The Tag Sale
Why is it so difficult to drive by a tag sale without stopping? Let’s face it, a tag sale is really just the result of someone saying, ‘Let’s throw all our old junk into the front yard and see if anyone will buy it.’ A dilapidated old desk, one Nordic track turned coat rack, a stack of dog-eared paperbacks, and three-hundred fourteen other personally obsolete trivia. Just extra ballast jettisoned from a family’s lives. Or at least that’s what I used to think.
Like many these days, I’m unemployed. This past year of joblessness has given me the time to reflect on where I want my life to go from here. Yet, despite all the unhurried contemplation, I was still unable to choose a direction.
Then my parents decided to have a tag sale.
Within minutes of Mom’s proclamation, boxes began appearing throughout the house. Dad was tasked with assessing every rusty tool and retired sporting good. He served as judge and jury, passing judgment upon each item – keep, sell, live, die.
Our own archeological dig was underway. Family artifacts rediscovered in remote places like beyond that giant box of Christmas decorations in the attic and deep within the mysterious space underneath the stairs. Our entire family history was excavated, dusted off with toothbrushes, and put on trial. Amid this chaos, I sought solace in my journals as I wrote endlessly about ‘what I want to do with the rest of my life’ and daydreamed about a new life with an exciting new job.
The tag sale would arrive well before the new job. As I sat on the front steps and gazed across our land of misfit toys, I played spectator to the spectacle of this American institution - the simple uniqueness being the junk strangers and neighbors were rummaging through was ours. And so it was in this moment when it all became clear, like I’d come out of a blinding snowstorm into a warm, sunny day. The answers that had eluded me for so long, delivered right to my front door.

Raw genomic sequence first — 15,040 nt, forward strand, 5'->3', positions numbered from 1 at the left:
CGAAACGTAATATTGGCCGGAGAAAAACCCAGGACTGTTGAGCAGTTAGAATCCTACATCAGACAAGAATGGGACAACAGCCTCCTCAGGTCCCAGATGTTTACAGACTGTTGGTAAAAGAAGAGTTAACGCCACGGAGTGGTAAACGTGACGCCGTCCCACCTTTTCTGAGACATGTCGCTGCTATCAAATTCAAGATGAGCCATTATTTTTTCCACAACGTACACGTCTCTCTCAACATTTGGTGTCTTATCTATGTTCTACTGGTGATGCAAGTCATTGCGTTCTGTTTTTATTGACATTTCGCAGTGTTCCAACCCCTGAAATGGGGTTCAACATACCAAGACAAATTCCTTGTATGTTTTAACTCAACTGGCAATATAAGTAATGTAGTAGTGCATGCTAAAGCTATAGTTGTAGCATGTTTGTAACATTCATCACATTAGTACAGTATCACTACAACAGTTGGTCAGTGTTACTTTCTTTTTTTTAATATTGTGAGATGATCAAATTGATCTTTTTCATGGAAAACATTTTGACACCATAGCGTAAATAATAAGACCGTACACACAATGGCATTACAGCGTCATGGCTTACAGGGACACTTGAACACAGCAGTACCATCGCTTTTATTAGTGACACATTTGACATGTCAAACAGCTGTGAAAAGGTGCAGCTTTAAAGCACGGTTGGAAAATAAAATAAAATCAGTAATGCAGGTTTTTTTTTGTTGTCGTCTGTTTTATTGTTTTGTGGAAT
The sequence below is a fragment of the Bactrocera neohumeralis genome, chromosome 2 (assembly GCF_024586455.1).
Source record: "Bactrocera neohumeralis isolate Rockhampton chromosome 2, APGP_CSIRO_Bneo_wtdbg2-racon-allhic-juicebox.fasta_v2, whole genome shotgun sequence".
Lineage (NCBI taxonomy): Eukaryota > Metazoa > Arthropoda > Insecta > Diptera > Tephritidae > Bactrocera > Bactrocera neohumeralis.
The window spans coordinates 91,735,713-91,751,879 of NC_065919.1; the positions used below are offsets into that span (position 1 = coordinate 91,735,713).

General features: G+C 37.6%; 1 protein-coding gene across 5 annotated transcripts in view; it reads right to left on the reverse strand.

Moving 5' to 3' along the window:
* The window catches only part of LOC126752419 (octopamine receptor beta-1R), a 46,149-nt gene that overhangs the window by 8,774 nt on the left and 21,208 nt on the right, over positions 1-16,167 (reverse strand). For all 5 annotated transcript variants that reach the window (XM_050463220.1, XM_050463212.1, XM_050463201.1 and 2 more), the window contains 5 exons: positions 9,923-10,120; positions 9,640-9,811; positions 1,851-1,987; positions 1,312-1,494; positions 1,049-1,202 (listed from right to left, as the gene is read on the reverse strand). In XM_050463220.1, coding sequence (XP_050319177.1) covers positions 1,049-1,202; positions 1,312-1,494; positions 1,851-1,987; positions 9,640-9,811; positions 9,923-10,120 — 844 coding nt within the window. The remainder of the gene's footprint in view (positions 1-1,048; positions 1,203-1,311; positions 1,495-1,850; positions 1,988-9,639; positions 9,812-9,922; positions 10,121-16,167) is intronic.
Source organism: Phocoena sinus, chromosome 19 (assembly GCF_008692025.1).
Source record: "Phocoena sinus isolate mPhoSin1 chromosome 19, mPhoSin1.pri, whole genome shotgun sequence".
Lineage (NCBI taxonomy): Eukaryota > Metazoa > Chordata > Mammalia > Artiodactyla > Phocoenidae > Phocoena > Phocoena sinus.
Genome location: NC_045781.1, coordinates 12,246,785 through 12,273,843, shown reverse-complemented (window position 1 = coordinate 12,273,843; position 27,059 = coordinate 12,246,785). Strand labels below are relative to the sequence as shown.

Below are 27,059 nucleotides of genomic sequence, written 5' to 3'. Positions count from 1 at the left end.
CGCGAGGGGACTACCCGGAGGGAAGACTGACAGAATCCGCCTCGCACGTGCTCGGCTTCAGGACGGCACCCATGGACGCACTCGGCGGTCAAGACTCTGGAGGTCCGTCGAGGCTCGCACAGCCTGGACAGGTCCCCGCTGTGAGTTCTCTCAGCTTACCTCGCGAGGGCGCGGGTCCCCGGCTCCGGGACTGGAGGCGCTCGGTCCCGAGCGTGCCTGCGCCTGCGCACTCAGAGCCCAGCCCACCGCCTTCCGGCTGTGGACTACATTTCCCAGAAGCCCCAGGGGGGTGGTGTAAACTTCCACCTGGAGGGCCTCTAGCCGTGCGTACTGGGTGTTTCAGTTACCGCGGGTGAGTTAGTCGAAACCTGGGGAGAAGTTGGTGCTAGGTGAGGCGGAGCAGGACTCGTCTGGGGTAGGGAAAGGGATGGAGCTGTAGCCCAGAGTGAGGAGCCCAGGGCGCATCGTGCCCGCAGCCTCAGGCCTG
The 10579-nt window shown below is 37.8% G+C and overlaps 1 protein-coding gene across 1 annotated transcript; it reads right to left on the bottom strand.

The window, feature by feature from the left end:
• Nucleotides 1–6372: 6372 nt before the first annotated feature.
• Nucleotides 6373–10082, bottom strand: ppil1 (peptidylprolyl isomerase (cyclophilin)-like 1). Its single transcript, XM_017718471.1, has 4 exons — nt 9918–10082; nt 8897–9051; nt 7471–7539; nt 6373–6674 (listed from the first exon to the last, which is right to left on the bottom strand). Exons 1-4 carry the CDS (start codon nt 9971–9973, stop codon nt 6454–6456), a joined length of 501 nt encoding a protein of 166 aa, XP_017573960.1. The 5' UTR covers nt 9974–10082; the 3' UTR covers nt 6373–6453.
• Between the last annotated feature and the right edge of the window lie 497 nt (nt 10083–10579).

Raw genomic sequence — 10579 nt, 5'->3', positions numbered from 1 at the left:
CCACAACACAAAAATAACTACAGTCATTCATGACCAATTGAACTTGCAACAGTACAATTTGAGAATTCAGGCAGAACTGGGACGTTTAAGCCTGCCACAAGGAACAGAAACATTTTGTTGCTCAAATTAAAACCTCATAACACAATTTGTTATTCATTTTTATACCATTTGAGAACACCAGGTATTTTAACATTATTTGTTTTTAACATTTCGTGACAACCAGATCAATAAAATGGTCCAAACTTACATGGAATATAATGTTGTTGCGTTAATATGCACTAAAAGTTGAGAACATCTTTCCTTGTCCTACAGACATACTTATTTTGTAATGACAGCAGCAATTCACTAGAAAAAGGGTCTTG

Tag sales are about pulling out the past, sorting through it, and then letting it go. What to keep, what to sell. Each box from the attic represents a set of memories. In one box, an old Sea Monkeys kit reminds you of the loophole you found in Mom’s ‘no pets’ rule growing up. A bumper sticker proclaiming, ‘This car climbed Mount Washington’, invites memories of the family trip that mercifully did in that station wagon with the walnut veneer siding. Each item offers the opportunity to relive a specific moment in time, like reading an old journal long buried in the back of a little-used bureau.
This heartwarming and sometimes heartbreaking process of sifting through the past doesn’t come often but seems to appear when we most need it. When we clean out a shed or an attic, we make room for something else. Selling that relic push lawn mower for twelve dollars isn’t about the money. Tag sales are an opportunity to lighten our loads. To set free what we couldn’t part with when its time truly was up. By unloading en mass, somehow it seems easier. Less personal. Like laying off 500 people instead of just Mary and Bob.
The time I spent sifting through my pile of ‘history’ was a chance to relive my own past. It was also a chance for me to let go of that past. Among my history I found a box of old love letters from my college sweetheart. As I read the letters, it was as if she was with me again. Surprisingly, it wasn’t the heartbreak that returned. Instead, reading those letters filled me with happiness as I relived the playful spirit of the moment, the innocence, dabbling in love for the first time, reaching for that hot stove before I knew it could burn me. After wallowing in those feelings for a while, I swooped up the letters and tossed them into the fireplace. I lit a match and threw it in. As I watched a piece of my past burn, I felt a weight I had carried around for too long melt away like fallen snow in the rain. I had made room for the new, and it felt good.
Losing my job and losing my way were tests, meant to make me stronger. That tag sale became the turning point. I had been stuck. My past kept pulling me back and tempting me to repeat the patterns such as returning to the career my résumé best fits yet the same one that denies me fulfillment. It wasn’t until that morning, sitting on my folks’ steps, as I watched my past being sold for grocery money, that I figured it out. The past is just that, the past. It’s meant to be savored and to provide wisdom. But only by letting go of it can you truly make room for a new and compelling future. I look forward to that future and the new experiences awaiting me.
Jim is an ex-engineer who recently traded his cubicle for an ice cream parlor. He just opened Mt. Tom’s Homemade Ice Cream and Candy Shoppe (formally Sunrise Sweeties), 34 Cottage Street in downtown Easthampton, Massachusetts.